To improve the level of emergency care provided to children presenting to rural and underserved hospitals in Northern California, the University of California Davis Children’s Hospital (UCDCH) has created a pediatric telemedicine program. Even though this program has a relatively low volume of patients, it has provided high impact services and high satisfaction scores from family members.
“The telemedicine program has allowed rural physicians like trauma surgeons, neurosurgeons, and adult intensivists to access pediatric critical care consultations for their patients,” said Yael Harris, Ph.D., director of the Office of Health IT & Quality, HRSA, during an eHealth Initiative Telemedicine webinar, on Feb. 29.
UCDCH is Northern California’s only Level 1 Trauma Center for adults and pediatrics, and is one year into its three-year, $600,000 Health Resources and Services Administration (HRSA) grant to expand its program to offer high-resolution video-conferencing critical care consults. HRSA’s Office of Advancement of Telemedicine administered 36 telehealth/telemedicine projects, totaling more than $10.3 million in awarded funds, during Oct. 1, 2009 through Sept. 30, 2011. The grant’s principal investigator is James Marcin, M.D., professor, pediatric critical care medicine, and director, Pediatric Telemedicine Center for Health and Technology, UCDCH, with the IT support led by Juan Trujano, IT supervisor, Department of Pediatrics, UCDCH.
UCDCH is halfway through that process of linking up 11 new network partners from several counties in Northern California to join the existing Pediatric Emergency Telemedicine Network of eight emergency departments (EDs), which has been operational since 1999. The EDs are relatively small, but diverse, ranging from small (annual volume of 3,776 patients) to medium (annual volume of 23,980 patients). Each site in the Pediatric Emergency Telemedicine Network has a high resolution video-conferencing unit that uses using Internet Protocols (IP) and a Virtual Private Network (VPN) tunnel to establish an encrypted, secure link between the two sites.
Beyond increasing access to pediatric critical care and emergency medicine specialists, UCDCH will be tracking the frequency of pediatric critical care consults to show the potential for increase of access to care. UCDCH will also be measuring the quality of healthcare delivered through blinded chart review by comparing patients who received a video-conference consultation, telephone consultation, and no consultation. Charts will also be analyzed using the Pediatric Risk of Hospital Admission (PRISA) II score (a second-generation severity-of-illness score that is applicable to pediatric emergency patients) to evaluate the appropriateness of transfer and admission to UCDCH.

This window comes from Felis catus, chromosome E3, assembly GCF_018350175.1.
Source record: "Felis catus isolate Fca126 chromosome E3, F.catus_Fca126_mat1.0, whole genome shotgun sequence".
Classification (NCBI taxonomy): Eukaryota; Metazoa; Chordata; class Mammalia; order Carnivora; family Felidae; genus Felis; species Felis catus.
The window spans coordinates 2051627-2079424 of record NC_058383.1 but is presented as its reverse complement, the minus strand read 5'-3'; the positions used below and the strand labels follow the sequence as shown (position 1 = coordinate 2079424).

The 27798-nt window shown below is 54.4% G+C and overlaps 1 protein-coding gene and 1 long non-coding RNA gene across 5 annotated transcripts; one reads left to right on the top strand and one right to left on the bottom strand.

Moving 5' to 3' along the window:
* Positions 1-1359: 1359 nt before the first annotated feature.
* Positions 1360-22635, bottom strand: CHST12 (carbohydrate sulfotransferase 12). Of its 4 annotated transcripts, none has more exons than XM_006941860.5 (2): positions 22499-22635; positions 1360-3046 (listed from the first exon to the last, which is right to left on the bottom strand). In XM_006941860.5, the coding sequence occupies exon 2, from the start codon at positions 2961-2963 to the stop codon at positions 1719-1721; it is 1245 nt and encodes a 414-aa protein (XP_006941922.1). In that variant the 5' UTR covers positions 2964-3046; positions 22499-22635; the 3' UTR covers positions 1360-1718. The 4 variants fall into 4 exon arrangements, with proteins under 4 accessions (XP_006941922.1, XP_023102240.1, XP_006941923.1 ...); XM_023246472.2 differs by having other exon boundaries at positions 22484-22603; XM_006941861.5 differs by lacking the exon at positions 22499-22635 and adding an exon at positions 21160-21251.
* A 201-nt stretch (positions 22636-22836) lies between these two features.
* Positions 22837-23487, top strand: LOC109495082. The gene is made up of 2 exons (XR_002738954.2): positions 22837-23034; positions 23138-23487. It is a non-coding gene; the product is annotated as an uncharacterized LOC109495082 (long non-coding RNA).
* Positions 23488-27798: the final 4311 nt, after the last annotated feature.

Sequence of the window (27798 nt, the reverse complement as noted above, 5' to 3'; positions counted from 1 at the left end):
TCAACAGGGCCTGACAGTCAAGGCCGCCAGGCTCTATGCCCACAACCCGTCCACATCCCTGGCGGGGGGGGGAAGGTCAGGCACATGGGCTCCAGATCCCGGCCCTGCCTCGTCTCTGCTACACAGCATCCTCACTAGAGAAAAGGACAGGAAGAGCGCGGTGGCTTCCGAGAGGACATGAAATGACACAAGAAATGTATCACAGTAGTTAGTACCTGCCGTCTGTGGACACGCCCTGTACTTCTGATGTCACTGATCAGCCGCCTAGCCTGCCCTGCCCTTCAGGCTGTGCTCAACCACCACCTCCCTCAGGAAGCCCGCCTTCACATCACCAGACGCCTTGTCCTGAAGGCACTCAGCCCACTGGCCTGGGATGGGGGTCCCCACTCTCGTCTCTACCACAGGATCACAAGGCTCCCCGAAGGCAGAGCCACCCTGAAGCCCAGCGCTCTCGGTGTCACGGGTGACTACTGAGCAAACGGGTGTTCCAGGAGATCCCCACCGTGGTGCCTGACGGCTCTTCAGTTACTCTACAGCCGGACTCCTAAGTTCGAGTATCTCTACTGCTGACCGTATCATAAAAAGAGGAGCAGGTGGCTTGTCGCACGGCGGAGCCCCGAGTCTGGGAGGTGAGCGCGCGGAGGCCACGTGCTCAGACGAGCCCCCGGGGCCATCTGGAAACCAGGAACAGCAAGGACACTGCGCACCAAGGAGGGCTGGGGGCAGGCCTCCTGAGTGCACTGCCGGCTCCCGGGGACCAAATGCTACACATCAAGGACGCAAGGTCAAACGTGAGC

As part of their participation in the Pediatric Emergency Telemedicine Network, the 11 new EDs will receive 24/7 access to pediatric specialists at UCDCH. After the rural physician calls the toll free consult number, the UCDCH pediatric critical care physician is paged and within 15 minutes, a two-way telemedicine consultation with live interactive audiovisual communications is initiated. The UCDCH pediatric critical care physician is able to review the child’s history, vital signs, lab results, radiographs, monitoring info and therapeutic devices like ventilator and intercranial pressure monitoring and perform a full exam remotely.
To keep the information exchange component between the rural hospital and UCDCH inexpensive and sustainable, the physician asks the treating physician or nurses for vitals or lab results via phone, fax, or by simply looking at the monitors via video-conference. There are ways to have more IT integration within the program, but it adds expense and complications, says Marcin. “You theoretically have a repository where all the sites can come in and be standardized and give it to the doctor, get the labs in a standard way, but those are resource-intensive programs,” he adds.
“At the end of the consultation, a comprehensive note is written by the pediatric critical care physician and faxed to the rural hospital to be included in the patient’s medical record,” said Harris. “Where the rural hospital has an electronic health record it can also be transmitted or incorporated as part of the electronic health record via a health information exchange.”
Low Frequency, High Impact
So far, 84 patients have been a part of the UCDCH pediatric emergency telemedicine program, which Marcin is quick to put into perspective. He says that many of the rural EDs, which have two to three beds, might only get three to five critical pediatric cases per year. So the critical care consults may be infrequent, but the impact of the program is high.
Even though Marcin and his team are waiting to publish their first satisfaction studies in a peer-reviewed journal, early results look good, he says. “Pretty much across the board we have statistically higher satisfaction from the parents and their perceptions of quality of care are higher when video conferencing is used compared to telephone,” says Marcin. He also notes there is a “step-wise increase of quality of care” when video-conferencing is used. Additional analyses will be performed to see if the program reduces medical errors.
UCDCH has had a robust telemedicine program since the ’90s that includes inpatient infectious disease consultations and audiology consultations. Marcin sees a recent California bill mandating that care providers other than physicians (i.e. occupational and physical therapists) can bill for telehealth services will likely expand the program further. “I feel like anywhere healthcare is delivered, by doctor, nurse, therapist, whatever, they have the potential for video conferencing if it makes sense for them, to make their jobs easier,” says Marcin.